Tag Archives: Russian folklore

#BookReview ‘The Winter of the Witch’ by @arden_katherine #fantasy

What a barnstorming end to a trilogy this is. The Winter of the Witch is the final part of the Winternight trilogy by Katherine Arden, a bewitching at times bewildering combination of Russian history, folklore, magic and fantasy. It’s the sort of book with depths that reward re-reading, weaving connections with the first two books into a finale that is both satisfying and heart-wrenching. Katherine Arden

These are books about fitting in, and not fitting in, of being different, and finding your own way in a complicated sometimes mystifying world. Arden sets her tale in medieval Russia, adds layers of magic and Russian myth, woven together with the true story of the Battle of Kulikovo in 1380. She handles such a complex mixture with an assured, inspired hand. In my 2017 review of the first book, The Bear and the Nightingale, I described it as ‘not an easy read, but rewarding’ and I repeat that again for The Winter of the Witch. You have to pay attention, make connections, take fictional leaps of imagination, but you are rewarded.

As Vasya’s magical powers grow, so do the dangers to the traditional ways of life in old ‘Rus. No longer a girl but a hardened fighter, a young woman determined to do what is right, but still not immune to doubt, indecision and to love. As she performs more magic she knows she is danger of losing her grip on real life, of descending into madness, but must decide whether to save herself or to save those she loves. Vasya is an inspiring heroine, throwing herself into adventures against the will and advice of those around her, finding allies in unexpected places and facing enemies with a brave heart. My favourite characters included Solovey, Vasya’s magnificent bay stallion, and Ded Grib, the tiny mushroom chyert.

Moscow is burning and Vasya is to be burnt at the stake as a witch. If she can escape, she must leave behind everyone and everything she loves. Meanwhile a dark priest in Moscow is evangelising the people against the old ways and the chyerti, the folklore spirits,  while the Tatars are threatening war against ‘Rus. Grand Prince Dimitri must unite the Russian princes to defend their lives.

I’m sad to finish these books but now I will revisit them again, this time reading them back-to-back in the hope of understanding more of the complex layers of folklore. The world-building reminds me of Tolkien and Pullman in its depth and breadth.

Read my reviews of the first two books in the Winternight trilogy:-
The Bear and the Nightingale
The Girl in the Tower

If you like this, try:-
Children of Blood and Bone’ by Tomi Adeyemi
La Belle Sauvage’ by Philip Pullman
In Another Life’ by Julie Christine Johnson

And if you’d like to tweet a link to THIS post, here’s my suggested tweet:
THE WINTER OF THE WITCH by @arden_katherine #bookreview via @SandraDanby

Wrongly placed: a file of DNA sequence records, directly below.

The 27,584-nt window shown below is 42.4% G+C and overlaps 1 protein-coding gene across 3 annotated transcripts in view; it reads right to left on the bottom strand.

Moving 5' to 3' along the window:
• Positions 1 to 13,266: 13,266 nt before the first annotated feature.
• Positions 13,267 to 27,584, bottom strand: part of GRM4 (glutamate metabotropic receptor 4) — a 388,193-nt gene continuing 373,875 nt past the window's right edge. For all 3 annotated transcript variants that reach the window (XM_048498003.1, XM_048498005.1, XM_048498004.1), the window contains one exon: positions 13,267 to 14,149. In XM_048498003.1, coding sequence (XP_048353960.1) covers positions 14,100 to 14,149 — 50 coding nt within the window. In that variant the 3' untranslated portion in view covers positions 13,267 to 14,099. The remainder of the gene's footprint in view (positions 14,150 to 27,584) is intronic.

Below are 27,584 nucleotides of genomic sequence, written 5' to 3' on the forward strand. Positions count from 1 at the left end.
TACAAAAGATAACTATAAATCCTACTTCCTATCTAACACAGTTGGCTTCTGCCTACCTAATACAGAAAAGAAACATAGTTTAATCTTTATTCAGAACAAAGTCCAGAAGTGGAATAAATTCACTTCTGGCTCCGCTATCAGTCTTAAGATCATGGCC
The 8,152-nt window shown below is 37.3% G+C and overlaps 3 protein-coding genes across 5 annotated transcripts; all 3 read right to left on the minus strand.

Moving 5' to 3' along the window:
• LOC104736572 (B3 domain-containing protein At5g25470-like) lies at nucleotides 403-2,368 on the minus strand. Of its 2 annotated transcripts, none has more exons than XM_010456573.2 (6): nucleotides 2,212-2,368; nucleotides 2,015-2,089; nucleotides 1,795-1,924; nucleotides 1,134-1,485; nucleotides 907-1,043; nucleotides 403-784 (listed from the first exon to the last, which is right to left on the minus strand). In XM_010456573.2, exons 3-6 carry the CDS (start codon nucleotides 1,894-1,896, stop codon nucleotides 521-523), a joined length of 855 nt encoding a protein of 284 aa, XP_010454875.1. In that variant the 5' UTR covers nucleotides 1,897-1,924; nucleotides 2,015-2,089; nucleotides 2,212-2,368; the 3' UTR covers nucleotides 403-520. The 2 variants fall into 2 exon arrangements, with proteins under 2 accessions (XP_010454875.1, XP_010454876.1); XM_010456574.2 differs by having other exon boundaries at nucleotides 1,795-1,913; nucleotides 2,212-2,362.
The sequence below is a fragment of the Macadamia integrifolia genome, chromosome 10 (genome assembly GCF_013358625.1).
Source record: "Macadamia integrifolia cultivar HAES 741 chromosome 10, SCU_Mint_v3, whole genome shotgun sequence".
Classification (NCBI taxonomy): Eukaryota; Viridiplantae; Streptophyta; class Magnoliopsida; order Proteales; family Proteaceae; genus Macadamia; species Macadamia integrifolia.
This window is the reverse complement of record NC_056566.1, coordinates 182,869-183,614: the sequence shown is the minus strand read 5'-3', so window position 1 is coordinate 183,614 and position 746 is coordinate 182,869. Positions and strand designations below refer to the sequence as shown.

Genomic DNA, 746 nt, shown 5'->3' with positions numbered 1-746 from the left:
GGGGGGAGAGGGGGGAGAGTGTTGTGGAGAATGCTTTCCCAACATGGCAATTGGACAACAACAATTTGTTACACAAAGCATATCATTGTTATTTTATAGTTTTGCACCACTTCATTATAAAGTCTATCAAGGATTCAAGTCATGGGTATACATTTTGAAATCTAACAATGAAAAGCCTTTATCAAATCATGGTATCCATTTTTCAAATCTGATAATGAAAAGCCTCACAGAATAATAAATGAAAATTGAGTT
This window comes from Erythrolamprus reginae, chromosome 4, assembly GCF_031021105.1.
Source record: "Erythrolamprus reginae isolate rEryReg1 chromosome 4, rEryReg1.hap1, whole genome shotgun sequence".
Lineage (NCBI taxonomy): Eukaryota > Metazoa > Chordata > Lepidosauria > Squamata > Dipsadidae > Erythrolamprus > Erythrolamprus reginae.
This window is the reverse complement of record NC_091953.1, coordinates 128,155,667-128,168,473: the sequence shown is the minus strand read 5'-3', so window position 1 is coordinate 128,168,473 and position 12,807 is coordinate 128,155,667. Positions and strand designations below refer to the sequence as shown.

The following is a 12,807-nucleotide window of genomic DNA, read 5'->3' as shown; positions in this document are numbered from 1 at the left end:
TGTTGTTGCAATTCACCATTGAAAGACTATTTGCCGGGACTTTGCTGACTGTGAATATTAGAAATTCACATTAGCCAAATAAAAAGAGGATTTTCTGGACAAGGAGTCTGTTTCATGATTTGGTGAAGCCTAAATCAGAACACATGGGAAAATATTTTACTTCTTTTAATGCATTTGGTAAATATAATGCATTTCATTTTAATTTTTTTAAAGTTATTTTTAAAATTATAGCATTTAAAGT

Book review: The Girl in the Tower

Katherine ArdenThere is so much to The Girl in the Tower by Katherine Arden, follow-up to The Bear and the Nightingale. A strong female heroine, magical mystical Russian folklore, fighting, horses and danger. Vasya is an awkward teenage girl in the mythical Middle Ages of old ‘Rus who does not like her traditional choice of marriage or convent; in The Girl in the Tower she is older and more defiant. You just know she is heading for trouble. She leaves home to wander and look at the world, refusing to worry about survival in the winter forest, and in so doing stumbles into banditry and violence that has implications for the power of the throne. I read the second half of this at a pace, wanting to know the outcome, not wanting it to end.

A faster-paced book than the first of the series, the two are tightly linked and so I hesitate to give away too much plot. Disguised as a boy, Vasya cannot help but attract attention despite the warnings of her magnificent stallion Solovey. Her exploits bring her to the attention of Dimitri, the Grand Prince of Moscow, and red-haired lord Kasyan Lutovich. Feted for her fearless fighting, Vasya’s disguise becomes more difficult to protect. Reunited with her brother Sasha, the monk who is Dimitri’s best friend and adviser, Vasya must maintain her disguise or risk the lives of her family. The secret must be kept at any cost.

It is a pleasure to read these books, confident that author Katherine Arden has a supreme hold on her material, the legends and the world she has created. And in Vasya she has a heroine who confronts evil in its many forms – the human sort of swords, ambition, bigotry and malicious words – and the superhuman sort of gods and demons, a firebird and magic jewels that confer control. Arden describes this world, and Vasya’s adventures, beautifully. In this second novel she grows from a teenager to a young woman, bringing with it an awareness of attraction and a kiss with a frost-demon. In parallels with heroes of other fantasy fiction – Philip Pullman, JK Rowling – Vasya shows respect for people and creatures which others may ignore and demean, so earning their loyalty and support at critical moments.

These are adult fantasy tales, complicated, dense and a rollicking read. A quite unusual combination. Can’t wait for the third in the series.

Read here how Katherine Arden was enchanted by Russia when she was eighteen.
Read my review of the first Winternight book, The Bear and the Nightingale.

If you like this, try these:-
‘The Quick’ by Lauren Owen
‘The Seventh Miss Hatfield’ by Anna Caltabiano
‘The Magicians’ by Lev Grossman

‘The Girl in the Tower’ by Katherine Arden, #2 Winternight Series [UK: Del Rey]

And if you’d like to tweet a link to THIS post, here’s my suggested tweet:
THE GIRL IN THE TOWER by @arden_katherine #bookreview http://wp.me/p5gEM4-2YK via @SandraDanby